The Daily Dish

Medicare Insolvency

If one looks at the White House Fact Sheet regarding the president’s budget, the headline blares: “Extending Medicare Solvency by 25 Years or More.” Clearly the goal is to send the message that the president has got this Medicare thing under control and we can all relax.


Medicare consists of four parts. Part A is the original Medicare and covers inpatient medical care, i.e., hospital stays. Part B covers outpatient care, i.e., doctors’ office visits. Part C is Medicare Advantage, a comprehensive insurance policy that covers all care and resembles those provided by employers. Part D is the Medicare drug program, or insurance against the cost of outpatient prescription drugs.

Part A was modeled on Social Security and features a payroll tax for employers and employees of 1.45 percent each, a Hospital Insurance (HI) trust fund into which tax receipts are deposited, and reimbursements out of the trust fund to hospitals and providers. Part A was the only part of Medicare that was originally designed to be financially self-sufficient (i.e., payroll taxes equal to or exceeding reimbursements). The remainder – parts B, C, and D – is configured so that premium payments cover roughly 25 percent of the costs and the remaining 75 percent is drawn from general revenues at the U.S. Treasury. As a whole, Medicare was always going to need help (transfers from the Treasury), but with rising health care costs it is now a financial cripple and bleeding red ink.

It turns out that Part A spending is exceeding payroll tax revenue and the HI trust fund will soon run out of money. As detailed by Jackson Hammond in his review of the health proposals in the president’s budget, the much-ballyhooed “Medicare Solvency for 25 Years for More” applies only to Part A. The remaining parts are headed for budgetary Armageddon and the administration is not lifting a finger to prevent it.

And the “reform” to Part A is nothing to write home about. It does nothing to the cost of hospital care that would allow the current tax rate to cover reimbursements. It does nothing to the payroll tax, either. One would conclude that if you don’t change what is going into the HI trust fund, or change what is coming out, then you cannot change the future of the HI trust fund. So, what is the trick?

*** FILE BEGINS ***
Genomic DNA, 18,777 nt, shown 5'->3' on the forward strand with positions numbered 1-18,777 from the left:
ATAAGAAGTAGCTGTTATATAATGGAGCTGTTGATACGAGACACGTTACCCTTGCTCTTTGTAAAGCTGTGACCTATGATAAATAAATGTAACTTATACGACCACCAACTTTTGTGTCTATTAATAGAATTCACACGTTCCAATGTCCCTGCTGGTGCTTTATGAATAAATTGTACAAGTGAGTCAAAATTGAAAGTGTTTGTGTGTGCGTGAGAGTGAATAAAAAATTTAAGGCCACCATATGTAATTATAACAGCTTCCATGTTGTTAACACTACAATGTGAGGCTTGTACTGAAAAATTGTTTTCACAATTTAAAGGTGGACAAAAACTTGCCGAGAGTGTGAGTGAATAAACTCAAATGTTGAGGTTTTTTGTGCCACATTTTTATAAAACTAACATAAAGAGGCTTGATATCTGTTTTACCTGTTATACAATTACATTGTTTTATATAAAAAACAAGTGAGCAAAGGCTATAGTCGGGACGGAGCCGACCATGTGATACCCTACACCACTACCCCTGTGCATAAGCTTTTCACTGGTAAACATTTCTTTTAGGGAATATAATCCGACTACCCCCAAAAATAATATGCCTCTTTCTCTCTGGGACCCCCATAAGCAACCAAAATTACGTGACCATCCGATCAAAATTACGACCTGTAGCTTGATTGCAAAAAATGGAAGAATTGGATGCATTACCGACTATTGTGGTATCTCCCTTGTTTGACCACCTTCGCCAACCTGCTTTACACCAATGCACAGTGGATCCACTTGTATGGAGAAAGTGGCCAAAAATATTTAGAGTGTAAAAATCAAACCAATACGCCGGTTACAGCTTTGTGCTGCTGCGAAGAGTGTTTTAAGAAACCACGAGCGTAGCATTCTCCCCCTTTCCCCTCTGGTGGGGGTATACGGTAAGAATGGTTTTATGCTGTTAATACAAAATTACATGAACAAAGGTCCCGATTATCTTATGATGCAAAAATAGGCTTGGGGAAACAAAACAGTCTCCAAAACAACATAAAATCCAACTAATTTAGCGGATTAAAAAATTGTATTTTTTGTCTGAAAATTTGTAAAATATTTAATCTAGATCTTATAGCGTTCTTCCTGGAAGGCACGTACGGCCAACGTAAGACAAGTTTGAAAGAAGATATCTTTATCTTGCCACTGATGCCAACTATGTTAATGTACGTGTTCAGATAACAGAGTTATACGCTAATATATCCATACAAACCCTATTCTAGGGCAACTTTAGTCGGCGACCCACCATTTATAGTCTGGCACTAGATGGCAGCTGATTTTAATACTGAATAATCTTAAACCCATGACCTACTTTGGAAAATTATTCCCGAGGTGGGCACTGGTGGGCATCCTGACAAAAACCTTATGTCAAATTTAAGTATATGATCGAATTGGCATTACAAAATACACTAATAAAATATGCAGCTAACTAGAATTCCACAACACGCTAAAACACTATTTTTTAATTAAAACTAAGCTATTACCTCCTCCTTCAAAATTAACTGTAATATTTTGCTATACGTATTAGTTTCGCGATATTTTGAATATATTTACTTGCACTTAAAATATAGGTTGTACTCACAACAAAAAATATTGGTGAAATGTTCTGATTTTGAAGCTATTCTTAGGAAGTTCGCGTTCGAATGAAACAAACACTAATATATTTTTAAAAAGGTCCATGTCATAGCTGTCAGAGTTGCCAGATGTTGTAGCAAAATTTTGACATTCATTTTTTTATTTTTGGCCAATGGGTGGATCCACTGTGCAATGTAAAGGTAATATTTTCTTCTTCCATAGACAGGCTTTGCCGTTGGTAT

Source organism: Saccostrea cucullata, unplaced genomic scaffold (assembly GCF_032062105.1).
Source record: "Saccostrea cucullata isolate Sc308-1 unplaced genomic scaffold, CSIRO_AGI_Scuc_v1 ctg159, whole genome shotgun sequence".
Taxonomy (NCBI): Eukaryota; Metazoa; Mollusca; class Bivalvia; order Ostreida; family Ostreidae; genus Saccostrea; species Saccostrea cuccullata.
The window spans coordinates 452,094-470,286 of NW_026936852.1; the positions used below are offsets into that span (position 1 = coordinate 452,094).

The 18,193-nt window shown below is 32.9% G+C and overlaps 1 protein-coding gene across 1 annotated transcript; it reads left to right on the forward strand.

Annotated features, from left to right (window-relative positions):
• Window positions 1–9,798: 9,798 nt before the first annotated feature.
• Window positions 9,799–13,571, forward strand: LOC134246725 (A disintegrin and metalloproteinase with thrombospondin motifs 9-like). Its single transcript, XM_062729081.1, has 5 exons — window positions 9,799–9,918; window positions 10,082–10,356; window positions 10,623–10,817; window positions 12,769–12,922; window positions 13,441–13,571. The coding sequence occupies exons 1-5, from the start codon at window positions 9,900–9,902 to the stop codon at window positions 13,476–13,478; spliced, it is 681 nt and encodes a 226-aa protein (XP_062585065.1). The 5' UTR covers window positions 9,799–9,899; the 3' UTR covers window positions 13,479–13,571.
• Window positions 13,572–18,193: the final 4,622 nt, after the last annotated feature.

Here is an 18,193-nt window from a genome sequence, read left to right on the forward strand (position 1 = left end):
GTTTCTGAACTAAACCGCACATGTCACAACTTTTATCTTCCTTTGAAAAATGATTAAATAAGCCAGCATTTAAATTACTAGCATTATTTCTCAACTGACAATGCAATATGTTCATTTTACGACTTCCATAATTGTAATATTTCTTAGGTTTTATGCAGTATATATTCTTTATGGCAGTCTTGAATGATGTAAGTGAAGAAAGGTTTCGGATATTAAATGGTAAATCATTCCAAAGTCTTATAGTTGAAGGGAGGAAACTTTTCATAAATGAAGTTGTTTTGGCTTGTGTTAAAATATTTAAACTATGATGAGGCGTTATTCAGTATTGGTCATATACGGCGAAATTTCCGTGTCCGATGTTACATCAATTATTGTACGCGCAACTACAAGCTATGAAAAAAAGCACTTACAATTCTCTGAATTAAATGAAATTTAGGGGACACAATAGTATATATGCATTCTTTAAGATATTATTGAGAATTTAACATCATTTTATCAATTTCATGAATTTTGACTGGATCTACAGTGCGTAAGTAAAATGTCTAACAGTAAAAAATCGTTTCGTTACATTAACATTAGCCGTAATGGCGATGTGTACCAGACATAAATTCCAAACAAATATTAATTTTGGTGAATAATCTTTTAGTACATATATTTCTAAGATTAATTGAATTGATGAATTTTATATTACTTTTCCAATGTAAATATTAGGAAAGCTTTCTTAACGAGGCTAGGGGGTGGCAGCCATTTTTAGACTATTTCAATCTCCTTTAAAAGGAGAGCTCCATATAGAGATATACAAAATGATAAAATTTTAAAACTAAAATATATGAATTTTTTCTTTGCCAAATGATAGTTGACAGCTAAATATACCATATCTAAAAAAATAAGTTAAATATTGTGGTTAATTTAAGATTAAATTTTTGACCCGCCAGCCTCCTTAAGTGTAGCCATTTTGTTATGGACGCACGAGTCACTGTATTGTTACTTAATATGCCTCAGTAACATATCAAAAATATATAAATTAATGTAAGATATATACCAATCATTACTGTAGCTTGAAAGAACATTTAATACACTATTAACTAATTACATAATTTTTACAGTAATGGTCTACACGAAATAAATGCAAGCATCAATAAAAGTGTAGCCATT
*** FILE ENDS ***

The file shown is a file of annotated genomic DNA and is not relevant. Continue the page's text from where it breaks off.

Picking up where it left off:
The Affordable Care Act created the Medicare surtax at a rate of 3.8 percent on net investment income tax (NII). Ironically, it has never been deposited in the HI trust fund (but was available to be borrowed from the Treasury by B, C, and D). The NII has always been bad tax policy as it has its own base and rate that are not coordinated with the income tax. The administration is proposing to raise the rate to 5.0 percent, expand the NII to cover some of the active earnings from sole-proprietorships, partnerships, and other pass-through entities, and dedicate the funds to the trust fund. Since over one-half of business income is taxed through pass-through entities, this is simply a large tax increase on small businesses. Far from being a responsible entitlement reform, it is an undisciplined and damaging money grab.

Medicare desperately needs real reforms, real solvency, and not the feckless messaging that is the president’s budget.


Fact of the Day

Since January 1, the federal government has published rules that imposed $74.2 billion in total net costs and 10.2 million hours of net annual paperwork burden increases.

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